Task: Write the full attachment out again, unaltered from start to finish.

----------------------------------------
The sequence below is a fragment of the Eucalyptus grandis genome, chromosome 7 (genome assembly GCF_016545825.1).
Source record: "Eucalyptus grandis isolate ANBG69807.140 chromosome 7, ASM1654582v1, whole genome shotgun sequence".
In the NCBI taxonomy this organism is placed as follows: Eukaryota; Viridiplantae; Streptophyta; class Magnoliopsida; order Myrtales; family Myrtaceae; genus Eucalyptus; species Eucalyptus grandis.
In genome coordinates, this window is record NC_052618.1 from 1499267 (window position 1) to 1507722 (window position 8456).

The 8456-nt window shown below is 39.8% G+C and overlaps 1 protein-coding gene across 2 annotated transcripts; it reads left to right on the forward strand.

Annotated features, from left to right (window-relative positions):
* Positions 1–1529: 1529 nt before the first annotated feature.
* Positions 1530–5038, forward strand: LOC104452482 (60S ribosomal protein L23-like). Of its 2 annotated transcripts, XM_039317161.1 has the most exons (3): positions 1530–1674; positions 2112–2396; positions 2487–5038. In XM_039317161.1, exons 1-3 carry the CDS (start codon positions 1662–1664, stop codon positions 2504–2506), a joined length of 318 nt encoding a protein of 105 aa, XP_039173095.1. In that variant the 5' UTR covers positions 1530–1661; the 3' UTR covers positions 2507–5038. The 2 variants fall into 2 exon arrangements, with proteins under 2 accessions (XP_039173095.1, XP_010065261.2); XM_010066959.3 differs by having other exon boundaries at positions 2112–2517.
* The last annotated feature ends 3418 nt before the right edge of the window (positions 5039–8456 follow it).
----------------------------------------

The sequence below is a fragment of the Eucalyptus grandis genome, chromosome 7 (genome assembly GCF_016545825.1).
Source record: "Eucalyptus grandis isolate ANBG69807.140 chromosome 7, ASM1654582v1, whole genome shotgun sequence".
In the NCBI taxonomy this organism is placed as follows: Eukaryota; Viridiplantae; Streptophyta; class Magnoliopsida; order Myrtales; family Myrtaceae; genus Eucalyptus; species Eucalyptus grandis.
In genome coordinates, this window is record NC_052618.1 from 1499267 (window position 1) to 1507722 (window position 8456).

The 8456-nt window shown below is 39.8% G+C and overlaps 1 protein-coding gene across 2 annotated transcripts; it reads left to right on the forward strand.

Annotated features, from left to right (window-relative positions):
* Positions 1–1529: 1529 nt before the first annotated feature.
* Positions 1530–5038, forward strand: LOC104452482 (60S ribosomal protein L23-like). Of its 2 annotated transcripts, XM_039317161.1 has the most exons (3): positions 1530–1674; positions 2112–2396; positions 2487–5038. In XM_039317161.1, exons 1-3 carry the CDS (start codon positions 1662–1664, stop codon positions 2504–2506), a joined length of 318 nt encoding a protein of 105 aa, XP_039173095.1. In that variant the 5' UTR covers positions 1530–1661; the 3' UTR covers positions 2507–5038. The 2 variants fall into 2 exon arrangements, with proteins under 2 accessions (XP_039173095.1, XP_010065261.2); XM_010066959.3 differs by having other exon boundaries at positions 2112–2517.
* The last annotated feature ends 3418 nt before the right edge of the window (positions 5039–8456 follow it).